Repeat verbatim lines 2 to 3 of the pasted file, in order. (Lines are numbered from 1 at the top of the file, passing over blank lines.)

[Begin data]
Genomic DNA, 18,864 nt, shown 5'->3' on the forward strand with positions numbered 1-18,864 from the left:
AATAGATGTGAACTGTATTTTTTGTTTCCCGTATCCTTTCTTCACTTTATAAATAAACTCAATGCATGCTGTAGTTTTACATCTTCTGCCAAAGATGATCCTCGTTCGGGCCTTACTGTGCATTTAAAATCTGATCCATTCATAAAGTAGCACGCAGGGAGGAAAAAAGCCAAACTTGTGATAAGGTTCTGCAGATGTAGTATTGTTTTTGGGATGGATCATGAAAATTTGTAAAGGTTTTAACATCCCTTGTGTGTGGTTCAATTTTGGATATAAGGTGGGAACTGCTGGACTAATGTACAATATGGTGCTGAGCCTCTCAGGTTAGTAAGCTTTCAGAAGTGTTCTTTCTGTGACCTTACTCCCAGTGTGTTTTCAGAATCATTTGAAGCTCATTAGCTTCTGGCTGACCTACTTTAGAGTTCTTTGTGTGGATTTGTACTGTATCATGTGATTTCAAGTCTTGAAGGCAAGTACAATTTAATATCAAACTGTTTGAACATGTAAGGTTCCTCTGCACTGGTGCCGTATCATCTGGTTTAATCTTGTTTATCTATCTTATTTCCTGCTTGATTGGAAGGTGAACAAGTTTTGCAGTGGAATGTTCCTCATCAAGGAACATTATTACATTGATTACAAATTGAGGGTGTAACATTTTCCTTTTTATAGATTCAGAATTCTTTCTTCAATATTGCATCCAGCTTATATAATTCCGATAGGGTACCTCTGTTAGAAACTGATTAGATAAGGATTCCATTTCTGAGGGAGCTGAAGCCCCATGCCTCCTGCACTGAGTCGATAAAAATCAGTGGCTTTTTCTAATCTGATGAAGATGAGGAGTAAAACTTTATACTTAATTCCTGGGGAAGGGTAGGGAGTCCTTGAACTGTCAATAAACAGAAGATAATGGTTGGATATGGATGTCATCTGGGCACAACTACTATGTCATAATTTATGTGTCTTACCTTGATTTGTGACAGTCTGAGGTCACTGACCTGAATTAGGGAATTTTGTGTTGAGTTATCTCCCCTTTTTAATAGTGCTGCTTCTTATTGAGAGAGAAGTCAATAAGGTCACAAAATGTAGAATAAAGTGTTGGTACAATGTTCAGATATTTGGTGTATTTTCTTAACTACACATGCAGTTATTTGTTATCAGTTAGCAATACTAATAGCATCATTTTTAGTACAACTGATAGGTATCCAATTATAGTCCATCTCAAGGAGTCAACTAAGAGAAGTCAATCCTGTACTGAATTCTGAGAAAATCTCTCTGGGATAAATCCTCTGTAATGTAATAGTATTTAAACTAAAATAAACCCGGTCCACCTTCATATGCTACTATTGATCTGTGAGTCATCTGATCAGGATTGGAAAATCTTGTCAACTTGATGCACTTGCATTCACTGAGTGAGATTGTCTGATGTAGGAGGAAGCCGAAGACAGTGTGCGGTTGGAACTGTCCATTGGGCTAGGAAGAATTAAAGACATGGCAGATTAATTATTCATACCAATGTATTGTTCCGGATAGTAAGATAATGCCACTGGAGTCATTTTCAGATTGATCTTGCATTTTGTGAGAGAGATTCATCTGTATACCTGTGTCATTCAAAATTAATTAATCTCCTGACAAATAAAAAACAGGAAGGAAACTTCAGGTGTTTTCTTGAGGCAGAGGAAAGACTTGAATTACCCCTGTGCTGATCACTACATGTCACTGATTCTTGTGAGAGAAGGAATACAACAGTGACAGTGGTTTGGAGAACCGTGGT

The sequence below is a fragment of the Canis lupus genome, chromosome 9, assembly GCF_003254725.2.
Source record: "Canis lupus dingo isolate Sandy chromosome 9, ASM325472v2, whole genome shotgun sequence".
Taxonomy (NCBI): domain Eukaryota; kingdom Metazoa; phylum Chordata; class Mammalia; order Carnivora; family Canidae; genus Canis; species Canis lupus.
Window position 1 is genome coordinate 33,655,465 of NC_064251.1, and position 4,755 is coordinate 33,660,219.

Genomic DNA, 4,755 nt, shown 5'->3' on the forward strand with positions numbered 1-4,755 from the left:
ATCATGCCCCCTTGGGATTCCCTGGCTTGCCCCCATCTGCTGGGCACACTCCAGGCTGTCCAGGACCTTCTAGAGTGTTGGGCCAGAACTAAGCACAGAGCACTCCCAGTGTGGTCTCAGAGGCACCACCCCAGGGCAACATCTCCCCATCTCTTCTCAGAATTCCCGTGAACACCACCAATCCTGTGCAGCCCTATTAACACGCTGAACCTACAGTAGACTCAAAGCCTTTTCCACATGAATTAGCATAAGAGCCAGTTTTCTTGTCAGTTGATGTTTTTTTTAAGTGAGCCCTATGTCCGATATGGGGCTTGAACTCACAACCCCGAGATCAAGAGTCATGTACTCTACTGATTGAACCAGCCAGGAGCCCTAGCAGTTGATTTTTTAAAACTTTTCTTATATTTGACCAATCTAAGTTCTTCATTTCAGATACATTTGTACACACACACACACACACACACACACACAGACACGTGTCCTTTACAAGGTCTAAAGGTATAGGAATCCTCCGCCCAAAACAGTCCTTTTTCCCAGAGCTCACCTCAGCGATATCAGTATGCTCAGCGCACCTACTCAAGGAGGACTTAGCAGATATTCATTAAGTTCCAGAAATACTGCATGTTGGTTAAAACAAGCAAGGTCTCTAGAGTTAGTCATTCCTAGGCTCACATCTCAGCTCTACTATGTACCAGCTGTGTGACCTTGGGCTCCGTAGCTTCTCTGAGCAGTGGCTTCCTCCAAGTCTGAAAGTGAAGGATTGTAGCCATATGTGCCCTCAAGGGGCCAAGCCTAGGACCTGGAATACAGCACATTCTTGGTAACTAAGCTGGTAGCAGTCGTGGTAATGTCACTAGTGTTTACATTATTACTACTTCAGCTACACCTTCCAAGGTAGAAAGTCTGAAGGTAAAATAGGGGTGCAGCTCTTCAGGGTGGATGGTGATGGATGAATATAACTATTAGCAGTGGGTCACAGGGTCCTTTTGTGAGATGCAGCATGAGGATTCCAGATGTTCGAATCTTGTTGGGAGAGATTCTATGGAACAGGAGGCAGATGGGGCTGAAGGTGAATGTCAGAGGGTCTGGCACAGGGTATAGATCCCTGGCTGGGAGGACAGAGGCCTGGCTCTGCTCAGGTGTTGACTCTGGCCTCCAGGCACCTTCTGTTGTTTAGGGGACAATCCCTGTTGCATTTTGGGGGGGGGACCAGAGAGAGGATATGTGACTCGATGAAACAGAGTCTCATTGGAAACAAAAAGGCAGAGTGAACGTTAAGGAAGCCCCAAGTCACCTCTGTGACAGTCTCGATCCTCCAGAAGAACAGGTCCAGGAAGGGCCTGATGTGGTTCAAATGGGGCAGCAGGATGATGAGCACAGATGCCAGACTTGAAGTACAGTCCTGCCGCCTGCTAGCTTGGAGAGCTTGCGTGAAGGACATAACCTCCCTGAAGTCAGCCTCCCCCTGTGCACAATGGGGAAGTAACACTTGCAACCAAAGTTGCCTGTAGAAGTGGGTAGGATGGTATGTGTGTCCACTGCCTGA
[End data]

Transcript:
AATAGATGTGAACTGTATTTTTTGTTTCCCGTATCCTTTCTTCACTTTATAAATAAACTCAATGCATGCTGTAGTTTTACATCTTCTGCCAAAGATGATCCTCGTTCGGGCCTTACTGTGCATTTAAAATCTGATCCATTCATAAAGTAGCACGCAGGGAGGAAAAAAGCCAAACTTGTGATAAGGTTCTGCAGATGTAGTATTGTTTTTGGGATGGATCATGAAAATTTGTAAAGGTTTTAACATCCCTTGTGTGTGGTTCAATTTTGGATATAAGGTGGGAACTGCTGGACTAATGTACAATATGGTGCTGAGCCTCTCAGGTTAGTAAGCTTTCAGAAGTGTTCTTTCTGTGACCTTACTCCCAGTGTGTTTTCAGAATCATTTGAAGCTCATTAGCTTCTGGCTGACCTACTTTAGAGTTCTTTGTGTGGATTTGTACTGTATCATGTGATTTCAAGTCTTGAAGGCAAGTACAATTTAATATCAAACTGTTTGAACATGTAAGGTTCCTCTGCACTGGTGCCGTATCATCTGGTTTAATCTTGTTTATCTATCTTATTTCCTGCTTGATTGGAAGGTGAACAAGTTTTGCAGTGGAATGTTCCTCATCAAGGAACATTATTACATTGATTACAAATTGAGGGTGTAACATTTTCCTTTTTATAGATTCAGAATTCTTTCTTCAATATTGCATCCAGCTTATATAATTCCGATAGGGTACCTCTGTTAGAAACTGATTAGATAAGGATTCCATTTCTGAGGGAGCTGAAGCCCCATGCCTCCTGCACTGAGTCGATAAAAATCAGTGGCTTTTTCTAATCTGATGAAGATGAGGAGTAAAACTTTATACTTAATTCCTGGGGAAGGGTAGGGAGTCCTTGAACTGTCAATAAACAGAAGATAATGGTTGGATATGGATGTCATCTGGGCACAACTACTATGTCATAATTTATGTGTCTTACCTTGATTTGTGACAGTCTGAGGTCACTGACCTGAATTAGGGAATTTTGTGTTGAGTTATCTCCCCTTTTTAATAGTGCTGCTTCTTATTGAGAGAGAAGTCAATAAGGTCACAAAATGTAGAATAAAGTGTTGGTACAATGTTCAGATATTTGGTGTATTTTCTTAACTACACATGCAGTTATTTGTTATCAGTTAGCAATACTAATAGCATCATTTTTAGTACAACTGATAGGTATCCAATTATAGTCCATCTCAAGGAGTCAACTAAGAGAAGTCAATCCTGTACTGAATTCTGAGAAAATCTCTCTGGGATAAATCCTCTGTAATGTAATAGTATTTAAACTAAAATAAACCCGGTCCACCTTCATATGCTACTATTGATCTGTGAGTCATCTGATCAGGATTGGAAAATCTTGTCAACTTGATGCACTTGCATTCACTGAGTGAGATTGTCTGATGTAGGAGGAAGCCGAAGACAGTGTGCGGTTGGAACTGTCCATTGGGCTAGGAAGAATTAAAGACATGGCAGATTAATTATTCATACCAATGTATTGTTCCGGATAGTAAGATAATGCCACTGGAGTCATTTTCAGATTGATCTTGCATTTTGTGAGAGAGATTCATCTGTATACCTGTGTCATTCAAAATTAATTAATCTCCTGACAAATAAAAAACAGGAAGGAAACTTCAGGTGTTTTCTTGAGGCAGAGGAAAGACTTGAATTACCCCTGTGCTGATCACTACATGTCACTGATTCTTGTGAGAGAAGGAATACAACAGTGACAGTGGTTTGGAGAACCGTGGT

The sequence below is a fragment of the Canis lupus genome, chromosome 9, assembly GCF_003254725.2.